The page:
Monthly Archives: November 2012

‘The Fault in our Stars’ by John Green

There are some Young Adult genre books written for teens which appeal to adults as well,  such as Hunger Games and The Book Thief.  ‘The Fault in our Stars’ is beautifully written and touched me deeply. Written with a great deal of humour and panache, Green takes a difficult subject and makes it not only easy to read, but unforgettable and wise. Although it is an edgy love story about two teenagers with terminal cancer, it is also honest and real about how to live life in any circumstances, in a way that only a book about death can be.

Augustus and Hazel meet at a Cancer Kid Support Group. Some members of the group are survivors and some are dying of cancer…but wait, let me rephrase that….living with cancer. That is an important distinction in this book. It’s about living because the reality is that we are all going to die. The focus is on living as normal a life as possible in the meantime, something which is so important to those struggling with illness.

John Green has written two other books for young adults and I am looking forward to enjoying his writing again. I’m also curious to test-drive his books on the teenage reading group that I lead, to see if young adults are as impressed with his writing as adults are!

‘On Beauty’ and ‘White Teeth’ by Zadie Smith

Zadie Smith is an excellent writer and ‘On Beauty’ (winner of the Orange Prize in 2006) is a literary work of art, echoing E.M. Forster’s novel ‘Howard’s End’. Her descriptions are so much more than about what things look like, and are mini-essays getting at the very essence of what she is describing. So in addition to ‘on beauty’ (which incidentally sounds like the title of an essay), there are throughout the book serendipitious essays ‘on marriage/on family/on English weather/on sibling love and rivalry/on academia/on politics/on infidelity/on youth/on being black/on parenting’ etc. etc. Though this might sound boring, it’s not. Reviewers are divided about whether they found the book engaging and readable enough, I thoroughly enjoyed it.  It is meant to be comic and there are some funny moments in it, although I found ‘White Teeth’ much more so.  The only criticism I would have is that the ending, in comparison to the rest of the book, seemed a bit weak and left too many loose ends.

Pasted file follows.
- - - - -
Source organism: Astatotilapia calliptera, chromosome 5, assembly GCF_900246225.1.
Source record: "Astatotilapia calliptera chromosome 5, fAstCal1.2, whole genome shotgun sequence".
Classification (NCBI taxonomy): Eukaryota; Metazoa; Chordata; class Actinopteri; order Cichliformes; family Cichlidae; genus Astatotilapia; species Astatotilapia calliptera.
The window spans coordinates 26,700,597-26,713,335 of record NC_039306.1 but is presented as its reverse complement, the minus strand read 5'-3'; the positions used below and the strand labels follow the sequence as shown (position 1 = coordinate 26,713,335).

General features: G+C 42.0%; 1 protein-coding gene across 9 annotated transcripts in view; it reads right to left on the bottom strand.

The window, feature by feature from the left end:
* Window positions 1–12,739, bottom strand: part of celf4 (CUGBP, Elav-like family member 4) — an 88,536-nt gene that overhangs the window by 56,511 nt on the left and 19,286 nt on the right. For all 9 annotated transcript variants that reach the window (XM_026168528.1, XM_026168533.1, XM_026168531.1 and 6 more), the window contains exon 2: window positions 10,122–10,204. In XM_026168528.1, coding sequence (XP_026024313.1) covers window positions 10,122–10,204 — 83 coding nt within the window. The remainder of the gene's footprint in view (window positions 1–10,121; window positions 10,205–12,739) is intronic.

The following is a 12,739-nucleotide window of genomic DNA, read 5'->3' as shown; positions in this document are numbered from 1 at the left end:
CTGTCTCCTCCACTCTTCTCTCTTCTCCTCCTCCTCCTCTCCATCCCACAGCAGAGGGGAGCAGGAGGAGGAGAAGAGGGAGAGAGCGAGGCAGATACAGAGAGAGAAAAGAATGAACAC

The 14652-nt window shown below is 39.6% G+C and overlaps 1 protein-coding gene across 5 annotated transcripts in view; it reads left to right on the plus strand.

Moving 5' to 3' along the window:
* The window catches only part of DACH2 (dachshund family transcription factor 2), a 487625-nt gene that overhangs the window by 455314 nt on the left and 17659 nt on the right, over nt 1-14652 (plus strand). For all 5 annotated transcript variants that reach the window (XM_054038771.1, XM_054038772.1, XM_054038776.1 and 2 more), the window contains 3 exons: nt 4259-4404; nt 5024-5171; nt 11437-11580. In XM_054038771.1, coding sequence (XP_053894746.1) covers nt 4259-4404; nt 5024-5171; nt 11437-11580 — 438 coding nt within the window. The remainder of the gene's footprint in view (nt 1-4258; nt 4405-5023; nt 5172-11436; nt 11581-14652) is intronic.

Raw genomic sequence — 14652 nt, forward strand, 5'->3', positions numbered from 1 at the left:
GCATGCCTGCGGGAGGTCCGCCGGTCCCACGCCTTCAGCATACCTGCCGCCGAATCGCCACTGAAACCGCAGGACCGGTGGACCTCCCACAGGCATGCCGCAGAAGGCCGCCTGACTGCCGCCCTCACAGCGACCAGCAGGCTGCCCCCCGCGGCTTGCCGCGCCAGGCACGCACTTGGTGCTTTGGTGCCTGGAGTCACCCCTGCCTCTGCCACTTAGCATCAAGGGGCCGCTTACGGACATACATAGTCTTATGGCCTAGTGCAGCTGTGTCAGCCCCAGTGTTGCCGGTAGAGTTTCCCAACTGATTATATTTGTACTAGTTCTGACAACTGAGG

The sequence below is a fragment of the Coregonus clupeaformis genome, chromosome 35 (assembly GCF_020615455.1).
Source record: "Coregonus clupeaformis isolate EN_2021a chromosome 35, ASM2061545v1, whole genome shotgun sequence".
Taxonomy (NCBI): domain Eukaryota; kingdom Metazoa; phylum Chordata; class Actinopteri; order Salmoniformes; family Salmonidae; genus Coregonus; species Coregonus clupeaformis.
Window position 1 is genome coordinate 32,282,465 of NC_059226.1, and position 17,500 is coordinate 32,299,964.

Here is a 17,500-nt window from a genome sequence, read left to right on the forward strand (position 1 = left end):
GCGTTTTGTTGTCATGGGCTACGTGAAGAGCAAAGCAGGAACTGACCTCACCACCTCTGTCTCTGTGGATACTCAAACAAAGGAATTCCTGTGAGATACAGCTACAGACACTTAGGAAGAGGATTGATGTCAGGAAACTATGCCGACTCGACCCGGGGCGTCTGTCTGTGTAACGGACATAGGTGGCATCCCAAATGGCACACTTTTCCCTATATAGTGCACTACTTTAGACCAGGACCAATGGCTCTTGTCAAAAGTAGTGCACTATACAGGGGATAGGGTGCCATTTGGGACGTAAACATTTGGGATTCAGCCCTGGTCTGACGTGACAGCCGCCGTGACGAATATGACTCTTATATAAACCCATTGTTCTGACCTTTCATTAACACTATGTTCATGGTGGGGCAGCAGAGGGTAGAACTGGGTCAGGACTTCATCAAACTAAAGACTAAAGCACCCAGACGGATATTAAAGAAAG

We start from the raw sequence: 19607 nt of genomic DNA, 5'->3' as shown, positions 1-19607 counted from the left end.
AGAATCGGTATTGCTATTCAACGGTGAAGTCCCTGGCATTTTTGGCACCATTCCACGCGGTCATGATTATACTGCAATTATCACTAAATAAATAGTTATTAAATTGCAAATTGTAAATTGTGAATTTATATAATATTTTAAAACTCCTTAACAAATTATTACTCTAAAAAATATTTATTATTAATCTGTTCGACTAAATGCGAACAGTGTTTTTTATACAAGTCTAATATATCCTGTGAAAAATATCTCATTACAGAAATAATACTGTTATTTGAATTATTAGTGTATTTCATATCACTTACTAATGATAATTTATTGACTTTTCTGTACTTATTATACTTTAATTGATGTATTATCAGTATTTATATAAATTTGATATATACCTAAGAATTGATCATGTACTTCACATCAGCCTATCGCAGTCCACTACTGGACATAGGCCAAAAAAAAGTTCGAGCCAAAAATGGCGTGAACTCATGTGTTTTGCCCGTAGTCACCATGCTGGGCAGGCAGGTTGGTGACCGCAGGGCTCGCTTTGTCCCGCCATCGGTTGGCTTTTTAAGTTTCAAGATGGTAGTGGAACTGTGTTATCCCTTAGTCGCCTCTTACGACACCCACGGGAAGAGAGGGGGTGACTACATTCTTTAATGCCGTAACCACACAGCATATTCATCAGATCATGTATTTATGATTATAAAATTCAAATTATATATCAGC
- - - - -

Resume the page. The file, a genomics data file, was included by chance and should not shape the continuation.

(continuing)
‘On Beauty’ is basically the story of a New England ivy league academic family. They happen to be of mixed race and culture which is typical in Smith’s novels. They love each other dearly, and do work at being a family, despite their varied interests and passions. Part of the novel takes place in England, and deals with all sorts of cultural and political and personal situations and indiscretions. Smith has woven together a story that is brilliant and ordinary at the same time. She has written her characters with great empathy and insight.

Laura Miller, writing for Salon, captures the book well with this: “Beauty is both powerful and helpless, the university both precious and hellish, ideas both essential and superfluous, people both funny and tragic. Love, the guiding principle of this and all of Zadie Smith’s fiction, is as blind as the proverb declares, but in its blindness, it sees everything.”

Smith grew up multicultural and in an interview with her, she talks about absorbing that social aspect of her upbringing. “For personal reasons to do with my upbringing, the questions of accents, of class-as-revealed-through-voice, weighed very heavily on me. It’s actually an aspect of my fiction, of myself, that I find a little depressing. There are deeper differences between people than the social, but I find it hard to express them without making some reference to the social.” For me, it was the character’s voices that make them come alive.

A few years ago I read ‘White Teeth’ which also deals with culture clash and social issues, but is lighter and more comic than ‘On Beauty’. Set in London, it is the story of two unlikely friends Archie Jones and Samad Iqbal and what happens in their families. It is a serious book about multiculturalism and identity but Smith gives it warmth and humour. The theme of “white teeth” runs throughout with much talk about false teeth and root canals. White teeth are in fact, the one thing that all cultures have in common.

Here latest novel just came out and is called ‘NW’. It is about an area in the Northwest corner of London, NW being the start of that postal code.

‘The Dog that Talked to God’ by Jim Kraus